Ella Guru: The Empress Oil on canvas, 12 x 16″
[Before I forget, please dial (315)527-4263, read post, and then press send to inquire of a Guru]
Ella Guru is one of four founding members of an art movement exhibiting work at Quintus.
Ella is a painter with a strong following. I see from social media that she is many more things too. This is as it should be because it is what is real. I don’t know how well she sells on “the market”, if she tries to sell at all, like business people do. I am certain that if she had a capable and sober publicist, she would be one of the most famous living painters in the U.K., living atop the highest habitable hill with many butlers and maids to exchange their time for her time to paint.
I asked Ella to write about the relevance of Stuckism today. She has the answer that ARTnews never sought because it follows the publicist’s business model, never the life more abundant. Perhaps Ella can pay for these paintings and more. Perhaps not. Either way, she is an aristocrat of the spirit, and in my eye, lives atop the highest hill in the U.K.
It’s the middle of summer break, and my daughter is making a fursuit head, with my support. She’s attaching foam to a lycra balaclava with a hot glue gun. I get out my laptop to write about Stuckism, reading the brief aloud: “…the relevance of Stuckism today… how it can inspire painters of all ages…”
My nearly-13 year old interrupts: “Stuckism is unnecessary.”
Paraphrased: “Kids don’t need Stuckism because they already draw. Kids don’t understand modern art anyway. Modern Art is losing relevance and so is Stuckism’s purpose. Everyone I know only knows about drawing and painting; they don’t know about modern art. Making something, drawing, creating something, that is art. They have never heard of modern art anyway.”
My response: “So Stuckism’s work is done? No one is interested in modern [conceptual] art any more?”
Daughter: “I see modern art as a fad. Like heelies were a fad. No one is interested in it any more.”
Of course 12 year olds’ interests are video games, cartoons, animal costumes and RuPaul’s Drag Race. But I’m starting here because Stuckism takes art back to it’s primal roots: the need to draw and express ones thoughts, feelings and experiences through the process of making marks on paper (or designing animal heads, or working in clay) it’s the process of doing something, creating, making something. Children do this anyway; they are not tainted by the conceptual “modern art” rubbish that requires an explanation and a degree in Art Bollocks (art speak).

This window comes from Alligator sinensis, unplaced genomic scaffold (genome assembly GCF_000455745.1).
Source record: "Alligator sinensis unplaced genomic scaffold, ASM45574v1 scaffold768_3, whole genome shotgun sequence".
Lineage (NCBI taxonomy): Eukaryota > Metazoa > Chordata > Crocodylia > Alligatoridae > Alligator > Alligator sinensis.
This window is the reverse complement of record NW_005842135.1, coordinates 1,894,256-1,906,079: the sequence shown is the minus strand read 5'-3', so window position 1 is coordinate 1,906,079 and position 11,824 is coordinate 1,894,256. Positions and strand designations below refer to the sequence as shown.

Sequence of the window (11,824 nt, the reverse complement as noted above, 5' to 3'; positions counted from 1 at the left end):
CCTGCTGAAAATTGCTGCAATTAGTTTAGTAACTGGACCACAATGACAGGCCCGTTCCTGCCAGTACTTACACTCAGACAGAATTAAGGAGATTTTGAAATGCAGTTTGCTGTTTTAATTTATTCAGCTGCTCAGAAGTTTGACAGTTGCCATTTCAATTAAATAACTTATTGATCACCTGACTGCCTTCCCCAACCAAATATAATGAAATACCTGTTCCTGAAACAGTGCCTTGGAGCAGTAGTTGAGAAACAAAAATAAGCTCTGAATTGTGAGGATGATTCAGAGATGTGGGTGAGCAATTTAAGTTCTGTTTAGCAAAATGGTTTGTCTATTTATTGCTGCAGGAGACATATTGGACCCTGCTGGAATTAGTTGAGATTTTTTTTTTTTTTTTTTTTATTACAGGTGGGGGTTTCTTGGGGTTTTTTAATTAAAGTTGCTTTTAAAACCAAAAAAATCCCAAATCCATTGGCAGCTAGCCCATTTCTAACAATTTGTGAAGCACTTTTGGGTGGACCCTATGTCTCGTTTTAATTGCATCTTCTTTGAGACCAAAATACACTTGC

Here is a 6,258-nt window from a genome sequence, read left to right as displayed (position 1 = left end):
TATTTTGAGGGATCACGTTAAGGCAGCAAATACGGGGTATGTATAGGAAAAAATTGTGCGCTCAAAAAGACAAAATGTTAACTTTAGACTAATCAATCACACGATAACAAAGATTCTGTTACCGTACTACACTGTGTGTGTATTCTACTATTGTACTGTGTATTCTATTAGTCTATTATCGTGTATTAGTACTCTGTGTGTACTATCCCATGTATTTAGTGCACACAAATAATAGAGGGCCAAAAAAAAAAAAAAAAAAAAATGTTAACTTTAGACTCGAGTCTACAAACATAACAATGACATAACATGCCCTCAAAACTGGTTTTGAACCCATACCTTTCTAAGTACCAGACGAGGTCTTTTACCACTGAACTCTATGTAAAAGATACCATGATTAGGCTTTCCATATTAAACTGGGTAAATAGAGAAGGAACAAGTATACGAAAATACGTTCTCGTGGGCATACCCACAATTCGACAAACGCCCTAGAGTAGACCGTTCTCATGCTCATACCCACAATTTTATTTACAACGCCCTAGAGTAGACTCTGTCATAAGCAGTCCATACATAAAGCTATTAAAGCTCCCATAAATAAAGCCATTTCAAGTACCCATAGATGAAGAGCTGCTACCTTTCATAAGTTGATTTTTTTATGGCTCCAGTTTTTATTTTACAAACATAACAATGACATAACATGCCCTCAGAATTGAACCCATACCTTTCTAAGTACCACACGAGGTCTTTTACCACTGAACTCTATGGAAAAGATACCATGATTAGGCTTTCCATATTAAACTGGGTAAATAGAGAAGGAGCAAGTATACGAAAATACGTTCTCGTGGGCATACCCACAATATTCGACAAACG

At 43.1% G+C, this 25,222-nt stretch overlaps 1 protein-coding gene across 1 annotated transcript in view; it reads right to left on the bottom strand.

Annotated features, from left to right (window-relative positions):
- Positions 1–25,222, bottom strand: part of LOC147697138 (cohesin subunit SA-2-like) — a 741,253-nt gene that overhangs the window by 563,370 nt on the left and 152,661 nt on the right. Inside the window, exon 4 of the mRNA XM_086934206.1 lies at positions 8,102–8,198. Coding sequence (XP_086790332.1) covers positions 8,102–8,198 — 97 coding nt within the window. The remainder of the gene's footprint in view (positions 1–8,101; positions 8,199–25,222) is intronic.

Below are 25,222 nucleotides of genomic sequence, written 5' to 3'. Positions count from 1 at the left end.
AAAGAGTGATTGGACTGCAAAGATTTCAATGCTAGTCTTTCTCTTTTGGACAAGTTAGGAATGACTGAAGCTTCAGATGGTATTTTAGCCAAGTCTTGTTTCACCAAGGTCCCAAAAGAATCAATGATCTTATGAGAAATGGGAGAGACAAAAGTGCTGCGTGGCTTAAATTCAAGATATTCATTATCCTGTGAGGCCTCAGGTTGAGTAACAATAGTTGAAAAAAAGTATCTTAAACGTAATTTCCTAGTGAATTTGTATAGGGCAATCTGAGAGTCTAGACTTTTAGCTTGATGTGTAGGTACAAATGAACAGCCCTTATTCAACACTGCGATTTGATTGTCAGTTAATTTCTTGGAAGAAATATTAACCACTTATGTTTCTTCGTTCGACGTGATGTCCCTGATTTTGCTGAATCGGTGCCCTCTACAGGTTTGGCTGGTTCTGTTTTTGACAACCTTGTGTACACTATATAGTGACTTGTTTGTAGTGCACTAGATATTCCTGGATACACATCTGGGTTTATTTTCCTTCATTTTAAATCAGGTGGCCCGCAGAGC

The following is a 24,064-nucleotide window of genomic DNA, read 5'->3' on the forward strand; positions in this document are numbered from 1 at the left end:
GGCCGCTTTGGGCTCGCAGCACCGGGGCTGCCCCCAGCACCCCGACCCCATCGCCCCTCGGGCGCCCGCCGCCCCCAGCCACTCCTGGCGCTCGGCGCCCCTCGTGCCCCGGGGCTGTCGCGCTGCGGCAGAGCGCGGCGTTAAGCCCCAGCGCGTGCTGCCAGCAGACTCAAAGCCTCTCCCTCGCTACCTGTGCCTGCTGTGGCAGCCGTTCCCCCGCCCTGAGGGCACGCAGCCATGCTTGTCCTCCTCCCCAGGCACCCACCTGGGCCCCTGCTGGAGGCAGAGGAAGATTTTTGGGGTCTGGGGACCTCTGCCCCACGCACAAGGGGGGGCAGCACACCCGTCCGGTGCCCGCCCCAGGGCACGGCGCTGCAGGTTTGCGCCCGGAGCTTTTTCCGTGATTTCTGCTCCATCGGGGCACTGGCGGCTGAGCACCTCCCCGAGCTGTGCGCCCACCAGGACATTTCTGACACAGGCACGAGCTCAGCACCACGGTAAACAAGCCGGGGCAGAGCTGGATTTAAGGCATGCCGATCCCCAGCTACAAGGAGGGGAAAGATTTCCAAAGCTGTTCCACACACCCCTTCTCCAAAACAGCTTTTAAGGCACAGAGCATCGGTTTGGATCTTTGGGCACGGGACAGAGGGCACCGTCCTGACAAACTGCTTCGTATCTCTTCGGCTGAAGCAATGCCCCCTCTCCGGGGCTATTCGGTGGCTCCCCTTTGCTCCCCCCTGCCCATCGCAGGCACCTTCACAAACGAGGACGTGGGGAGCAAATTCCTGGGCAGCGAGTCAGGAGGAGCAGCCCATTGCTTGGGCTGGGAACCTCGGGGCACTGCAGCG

Stuckism encourages self expression, passion, emotion, spirituality, making art from your heart and doing it even if no one is watching. The kids might not want to know, but the cow-poo known as conceptual art is far from over. If modern art were truly dead, there wouldn’t be a bunch of cardboard boxes strewn around a local outdoor space masquerading as “art”. It looks like all the streets in Hastings where seagulls, wind and delinquent teenagers throw rubbish around. And two (con) artists came all the way from Lille to “show” these cardboard boxes! Even the sign attached to the fence says nothing, only that the artist’s come from France and do “site specific work”. Well, you could get the same thing from Asda’s parking lot.
More than an opposition to garbage, Stuckism is an international grassroots art movement, the first of it’s kind to use the Internet to inspire people from all corners of the world to take up their own paintbrush and just do it. Not to worry if it’s “good” enough. To make what you want to make; to bring your feelings into being in some form, whether it be beautiful or ugly—that is up to the beholder—and each beholder will find his or her own meaning. Or no meaning at all. It’s all about perception. There is no restriction in Stuckism; contrary to being “stuck”, the movement is fluid and evolves.
Sincerity and being true to yourself is all that is required. Training is irrelevant; many Stuckists are self taught, and many have studied art. It’s quite simply the sincere desire to express oneself in the clearest manner possible, using whatever skills you have, and making the most of those skills. Much Stuckist art is along the lines of primitive or “outsider” art, but this is not a strict rule. The only rule really is the process of making something in the most authentic way one can. Paint was the primary medium in the beginning, and remains so to this day. The Stuckist attitude can be applied to many art forms, and has been linked to groups doing stone carving, photography and even film making.
The initial rallying cry of Stuckism echoed from Australia to Argentina; from Kentucky to Kiev; from Ystalyfera to Karachi. It’s all on http://www.stuckism.com. All one has to do is say “I do” and you’ve got your own Stuckist group. All work independently of each other. Some are more active than others. One only needs to agree with some of the manifesto in order to sign up. All are welcome. Information is on the website; or, if you prefer, just get some paint and start doing it! That is the one piece of advice I give any beginner: practice. Just keep drawing and painting and don’t worry about anything.
So that is Stuckism in a nutshell, as I see it today. But the road less traveled? We are each on our own path. Any road an artist takes is a difficult one. The balance of time and the stresses of living in a token economy make for a bumpy ride. If art is your calling, so be it; don’t expect an easy ride—just keep painting your way through the mud, and you’ll find occasionally, like with surfing, you catch a wave and for a moment all is clear and beautiful. And that it was all worth it when those moments happen.
Ella Guru: The Fool Oil on canvas, 12 a 16″